How to Plant Early Season Vegetables

To get a crop out of your garden quickly, choose some fast-maturing vegetables. For vegetables that are normally transplanted, such as tomatoes, peppers, and eggplants, the maturity date stated on the plant tag is the number of days after the plant is set out until harvest. For seeds, it is the number of days from planting the seeds to harvest, which is normally stated on the packet. Be sure to label your plantings. Popsicle sticks written on with pencil are the most economical plant labels and stay readable the longest.

 

How to Plant Early Season Vegetables: Early Season Lettuce Cultivars

Fresh lettuce from a spring garden tastes so much better then grocery store lettuce. While most varieties take two months to mature, there are some naturally fast-maturing lettuce varieties. Choose fast maturing varieties to start out the season, and then in a week plant another crop. Succession planting every three weeks throughout the spring and up until late summer will provide you with fresh lettuce all season long. Plan on each loose leaf lettuce plant being productive for three weeks.

 

New Red Fire Lettuce is a Ruby red looseleaf variety that matures in 29 days. It can be grown in the summer as well as the spring and fall since it tolerates heat without bolting. (1)

 

Dazzle Lettuce is a miniature romaine lettuce that matures in 35 days. This red variety forms a small head, or heart, and each one is enough for one salad. It makes a beautiful, colorful and nutritious Caesar salad. (1)

 

Tom Thumb Lettuce is a miniature butterhead lettuce which produces small heads in 34 days. Its dark green outer leaves reveal a cream-colored center, and each head is the perfect size for a salad. It can be planted in summer, since it tolerates high heat without bolting. (1)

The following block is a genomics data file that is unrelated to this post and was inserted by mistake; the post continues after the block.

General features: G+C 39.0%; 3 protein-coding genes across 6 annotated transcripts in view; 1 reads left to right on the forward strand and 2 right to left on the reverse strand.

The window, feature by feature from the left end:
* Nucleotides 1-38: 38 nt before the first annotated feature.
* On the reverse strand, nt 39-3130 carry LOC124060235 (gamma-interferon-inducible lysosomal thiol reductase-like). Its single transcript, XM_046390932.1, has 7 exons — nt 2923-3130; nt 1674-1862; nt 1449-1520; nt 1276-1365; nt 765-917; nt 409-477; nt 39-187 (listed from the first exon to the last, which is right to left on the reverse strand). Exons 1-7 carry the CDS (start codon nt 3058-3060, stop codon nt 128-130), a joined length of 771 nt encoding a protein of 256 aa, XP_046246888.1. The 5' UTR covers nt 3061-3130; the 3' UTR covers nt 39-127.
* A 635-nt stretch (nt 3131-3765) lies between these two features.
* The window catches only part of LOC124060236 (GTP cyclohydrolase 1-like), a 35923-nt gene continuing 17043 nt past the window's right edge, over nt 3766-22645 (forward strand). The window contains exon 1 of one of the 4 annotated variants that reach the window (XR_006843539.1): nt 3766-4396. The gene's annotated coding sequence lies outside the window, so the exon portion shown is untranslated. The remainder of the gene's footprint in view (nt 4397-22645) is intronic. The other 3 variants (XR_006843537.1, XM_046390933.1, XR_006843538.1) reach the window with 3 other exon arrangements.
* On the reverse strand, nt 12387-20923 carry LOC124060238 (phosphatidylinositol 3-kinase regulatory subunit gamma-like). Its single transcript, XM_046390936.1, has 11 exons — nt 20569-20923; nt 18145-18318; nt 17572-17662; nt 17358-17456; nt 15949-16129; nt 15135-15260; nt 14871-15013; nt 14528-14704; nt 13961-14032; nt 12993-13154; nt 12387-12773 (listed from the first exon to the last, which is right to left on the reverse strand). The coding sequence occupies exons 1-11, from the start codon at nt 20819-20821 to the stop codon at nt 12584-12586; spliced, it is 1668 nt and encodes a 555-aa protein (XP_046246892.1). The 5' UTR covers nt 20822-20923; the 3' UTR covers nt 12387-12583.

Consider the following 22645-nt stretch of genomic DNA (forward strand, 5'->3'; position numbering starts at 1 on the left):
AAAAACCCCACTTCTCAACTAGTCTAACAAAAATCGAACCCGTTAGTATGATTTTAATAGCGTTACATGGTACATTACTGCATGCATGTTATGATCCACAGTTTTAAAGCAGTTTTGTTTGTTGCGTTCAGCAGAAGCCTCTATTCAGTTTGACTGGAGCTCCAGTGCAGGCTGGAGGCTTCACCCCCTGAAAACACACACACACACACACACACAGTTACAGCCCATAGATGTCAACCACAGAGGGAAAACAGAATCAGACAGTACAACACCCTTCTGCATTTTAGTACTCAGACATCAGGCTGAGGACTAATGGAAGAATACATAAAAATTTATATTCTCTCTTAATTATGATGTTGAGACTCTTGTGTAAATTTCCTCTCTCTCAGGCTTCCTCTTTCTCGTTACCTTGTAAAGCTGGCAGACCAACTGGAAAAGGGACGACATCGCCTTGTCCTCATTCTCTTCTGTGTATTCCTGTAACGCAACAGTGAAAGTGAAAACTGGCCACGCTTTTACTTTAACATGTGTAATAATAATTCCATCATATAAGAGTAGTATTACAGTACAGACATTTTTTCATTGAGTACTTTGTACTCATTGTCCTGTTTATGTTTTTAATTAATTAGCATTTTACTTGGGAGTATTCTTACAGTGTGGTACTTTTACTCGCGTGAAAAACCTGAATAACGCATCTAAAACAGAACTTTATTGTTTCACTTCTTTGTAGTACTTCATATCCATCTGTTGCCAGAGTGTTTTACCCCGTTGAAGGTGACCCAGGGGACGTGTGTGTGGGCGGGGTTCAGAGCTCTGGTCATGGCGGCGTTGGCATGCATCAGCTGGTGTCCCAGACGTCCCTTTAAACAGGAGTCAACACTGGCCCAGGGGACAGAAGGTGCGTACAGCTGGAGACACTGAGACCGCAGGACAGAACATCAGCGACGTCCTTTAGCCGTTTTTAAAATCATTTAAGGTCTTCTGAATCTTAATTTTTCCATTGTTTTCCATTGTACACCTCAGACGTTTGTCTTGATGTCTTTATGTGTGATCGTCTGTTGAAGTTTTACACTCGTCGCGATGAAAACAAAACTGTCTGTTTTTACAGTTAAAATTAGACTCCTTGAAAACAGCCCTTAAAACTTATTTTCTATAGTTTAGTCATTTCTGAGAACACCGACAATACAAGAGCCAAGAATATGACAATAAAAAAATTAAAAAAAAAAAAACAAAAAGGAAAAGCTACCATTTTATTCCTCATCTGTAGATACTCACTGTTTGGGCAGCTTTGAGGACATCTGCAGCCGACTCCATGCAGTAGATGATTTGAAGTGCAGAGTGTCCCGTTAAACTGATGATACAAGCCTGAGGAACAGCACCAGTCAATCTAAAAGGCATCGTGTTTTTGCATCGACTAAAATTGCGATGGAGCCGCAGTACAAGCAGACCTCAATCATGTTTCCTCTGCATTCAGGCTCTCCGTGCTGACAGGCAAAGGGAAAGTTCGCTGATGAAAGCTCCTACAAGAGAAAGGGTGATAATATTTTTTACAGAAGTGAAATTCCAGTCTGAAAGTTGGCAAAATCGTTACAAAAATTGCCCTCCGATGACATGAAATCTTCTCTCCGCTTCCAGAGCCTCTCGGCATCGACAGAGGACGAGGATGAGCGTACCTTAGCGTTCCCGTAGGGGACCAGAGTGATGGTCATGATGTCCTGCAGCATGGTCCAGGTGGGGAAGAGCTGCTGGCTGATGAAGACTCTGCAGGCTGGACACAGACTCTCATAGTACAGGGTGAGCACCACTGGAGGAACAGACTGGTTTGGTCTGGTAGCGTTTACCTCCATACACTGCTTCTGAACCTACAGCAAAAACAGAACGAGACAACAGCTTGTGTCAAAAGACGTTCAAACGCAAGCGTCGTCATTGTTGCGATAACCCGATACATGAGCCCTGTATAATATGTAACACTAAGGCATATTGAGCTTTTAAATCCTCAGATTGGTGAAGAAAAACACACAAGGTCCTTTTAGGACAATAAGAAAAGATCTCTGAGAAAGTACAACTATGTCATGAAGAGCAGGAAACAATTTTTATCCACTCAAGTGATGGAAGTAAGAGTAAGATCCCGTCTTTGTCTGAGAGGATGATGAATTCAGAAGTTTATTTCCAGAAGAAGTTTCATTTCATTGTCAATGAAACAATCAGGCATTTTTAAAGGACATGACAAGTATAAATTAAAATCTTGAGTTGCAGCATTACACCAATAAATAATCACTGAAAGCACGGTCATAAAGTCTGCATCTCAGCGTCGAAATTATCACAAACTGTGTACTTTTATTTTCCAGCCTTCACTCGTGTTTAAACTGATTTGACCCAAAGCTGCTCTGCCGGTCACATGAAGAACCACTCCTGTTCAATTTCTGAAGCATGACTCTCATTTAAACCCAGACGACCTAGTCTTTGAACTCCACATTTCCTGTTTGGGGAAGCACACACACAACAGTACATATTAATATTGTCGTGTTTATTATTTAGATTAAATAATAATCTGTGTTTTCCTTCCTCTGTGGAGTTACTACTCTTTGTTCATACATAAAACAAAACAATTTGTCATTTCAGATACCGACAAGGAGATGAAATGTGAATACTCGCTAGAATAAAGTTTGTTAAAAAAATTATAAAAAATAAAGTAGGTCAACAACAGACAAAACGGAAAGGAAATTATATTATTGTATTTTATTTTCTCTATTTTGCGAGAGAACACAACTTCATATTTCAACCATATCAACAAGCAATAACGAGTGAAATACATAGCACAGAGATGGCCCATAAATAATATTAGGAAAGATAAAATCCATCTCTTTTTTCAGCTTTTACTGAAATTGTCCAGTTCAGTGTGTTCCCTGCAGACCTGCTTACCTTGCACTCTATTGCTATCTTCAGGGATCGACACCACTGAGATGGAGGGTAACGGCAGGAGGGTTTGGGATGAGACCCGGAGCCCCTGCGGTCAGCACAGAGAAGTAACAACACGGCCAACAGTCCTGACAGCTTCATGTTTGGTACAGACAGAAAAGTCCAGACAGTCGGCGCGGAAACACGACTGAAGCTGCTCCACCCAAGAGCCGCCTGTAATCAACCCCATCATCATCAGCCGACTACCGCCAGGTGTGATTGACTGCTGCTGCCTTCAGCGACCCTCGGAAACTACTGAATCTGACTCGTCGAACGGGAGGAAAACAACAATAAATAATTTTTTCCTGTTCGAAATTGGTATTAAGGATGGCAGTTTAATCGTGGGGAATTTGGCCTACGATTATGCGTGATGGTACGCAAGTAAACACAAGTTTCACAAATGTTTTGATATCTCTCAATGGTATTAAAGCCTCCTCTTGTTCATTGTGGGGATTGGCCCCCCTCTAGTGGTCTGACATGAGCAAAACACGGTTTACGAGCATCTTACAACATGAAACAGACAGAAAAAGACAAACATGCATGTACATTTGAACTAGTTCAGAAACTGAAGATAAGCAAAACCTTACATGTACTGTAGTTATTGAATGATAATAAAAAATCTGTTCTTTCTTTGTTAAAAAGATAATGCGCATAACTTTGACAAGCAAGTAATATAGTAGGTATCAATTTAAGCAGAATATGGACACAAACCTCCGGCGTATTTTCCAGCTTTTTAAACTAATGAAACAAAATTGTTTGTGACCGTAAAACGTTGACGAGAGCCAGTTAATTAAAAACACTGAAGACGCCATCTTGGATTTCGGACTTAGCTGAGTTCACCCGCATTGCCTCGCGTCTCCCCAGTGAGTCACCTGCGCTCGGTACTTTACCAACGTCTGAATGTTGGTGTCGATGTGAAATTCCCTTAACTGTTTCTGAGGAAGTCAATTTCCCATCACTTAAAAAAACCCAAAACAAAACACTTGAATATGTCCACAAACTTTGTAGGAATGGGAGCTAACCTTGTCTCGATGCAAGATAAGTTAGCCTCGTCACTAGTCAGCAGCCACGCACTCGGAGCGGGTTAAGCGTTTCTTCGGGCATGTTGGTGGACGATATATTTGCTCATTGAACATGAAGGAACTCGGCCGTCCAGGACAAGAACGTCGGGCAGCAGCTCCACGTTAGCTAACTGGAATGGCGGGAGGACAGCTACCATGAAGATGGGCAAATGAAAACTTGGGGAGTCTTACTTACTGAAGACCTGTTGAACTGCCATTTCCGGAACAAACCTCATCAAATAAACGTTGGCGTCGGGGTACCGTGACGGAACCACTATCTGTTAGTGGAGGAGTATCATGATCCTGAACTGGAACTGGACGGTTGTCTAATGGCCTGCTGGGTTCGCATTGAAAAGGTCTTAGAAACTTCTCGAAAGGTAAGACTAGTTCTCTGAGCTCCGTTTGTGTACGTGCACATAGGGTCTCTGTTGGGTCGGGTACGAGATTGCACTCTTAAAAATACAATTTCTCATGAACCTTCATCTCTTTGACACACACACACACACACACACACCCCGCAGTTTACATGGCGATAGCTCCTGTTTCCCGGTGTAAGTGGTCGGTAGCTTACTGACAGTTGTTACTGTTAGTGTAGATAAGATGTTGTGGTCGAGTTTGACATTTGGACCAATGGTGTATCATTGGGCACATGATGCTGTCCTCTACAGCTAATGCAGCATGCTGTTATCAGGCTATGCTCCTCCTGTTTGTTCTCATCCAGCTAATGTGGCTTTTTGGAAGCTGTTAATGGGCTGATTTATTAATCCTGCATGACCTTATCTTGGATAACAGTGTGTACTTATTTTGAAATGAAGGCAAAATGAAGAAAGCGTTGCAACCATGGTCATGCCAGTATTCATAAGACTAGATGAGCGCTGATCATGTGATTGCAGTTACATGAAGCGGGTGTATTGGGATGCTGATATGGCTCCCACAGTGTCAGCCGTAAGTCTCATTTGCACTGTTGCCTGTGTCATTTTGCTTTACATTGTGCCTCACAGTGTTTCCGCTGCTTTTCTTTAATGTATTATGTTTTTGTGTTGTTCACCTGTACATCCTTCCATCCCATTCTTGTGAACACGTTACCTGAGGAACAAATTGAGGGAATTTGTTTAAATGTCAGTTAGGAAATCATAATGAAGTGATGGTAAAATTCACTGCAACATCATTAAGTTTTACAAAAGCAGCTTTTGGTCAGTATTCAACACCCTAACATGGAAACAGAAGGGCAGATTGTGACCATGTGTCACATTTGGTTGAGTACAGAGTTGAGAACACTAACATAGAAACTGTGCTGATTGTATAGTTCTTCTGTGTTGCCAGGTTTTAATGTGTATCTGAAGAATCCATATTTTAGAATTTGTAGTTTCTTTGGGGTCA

Revolution Lettuce is a red, frilly-leaved looseleaf lettuce similar to lolla rosa that matures in 38 days. It is thick and crunchy leaves stay fresh in the refrigerator for a few days, and it is resistant to bolting from heat. (1)

 

Two Star Lettuce is a neon green looseleaf variety that matures in 45 days. It has frilly leaves like endive that are succulent and crisp. (1)

 

How to Plant Early Season Vegetables: Early Season Squash Varieties

Early season summer squash is best picked when it is small and tender. A few varieties will mature into winter squash if left to grow, and the seed packet will state this. Squash likes warm weather, so provide protection if a frost is expected, but make sure to uncover them as soon as it warms up. Although summer squash tends to stay smaller than winter squash, some summer squash plants get quite large, so plan on providing sturdy supports to grow them upright, or allow space for them to sprawl.

 

Early Yellow Summer Crookneck Squash was introduced in 1900. Its mild fruit can be picked at 5-6

inches, within 42 to 60 days. (2)

 

Black Italian Marrow Zucchini, or Black Zucchini, is a productive, everbearing bush plant. Its

green-black fruits can be picked in 44 to 64 days when they are 6 to 8 inches long. Plants can grow to 4 to 6 feet high. (2)

 

White Patty Pan, or Scallop Early White Squash is an early variety summer squash. Its fruit matures in 47 to 65 days. Plants can grow to 4 to 6 feet high. (2)

 

How to Plant Early Season Vegetables: Early Season Carrots

For clay soil, containers, or a fast-growing salad, small carrots are best. Unlike the baby carrots sold in supermarkets, these are naturally small and grown for their flavor. Baby carrots at the grocer are actually large carrots that were not straight, so they were cut up and shaped like baby carrots.

 

Little Finger Carrot or Lady Finger Carrot is a French variety bred for gourmet baby carrots. Harvest these when they are as big as your index finger, in 50 to 68 days, for use fresh, canned, or pickled. Small varieties of carrots are good for container growing. (2)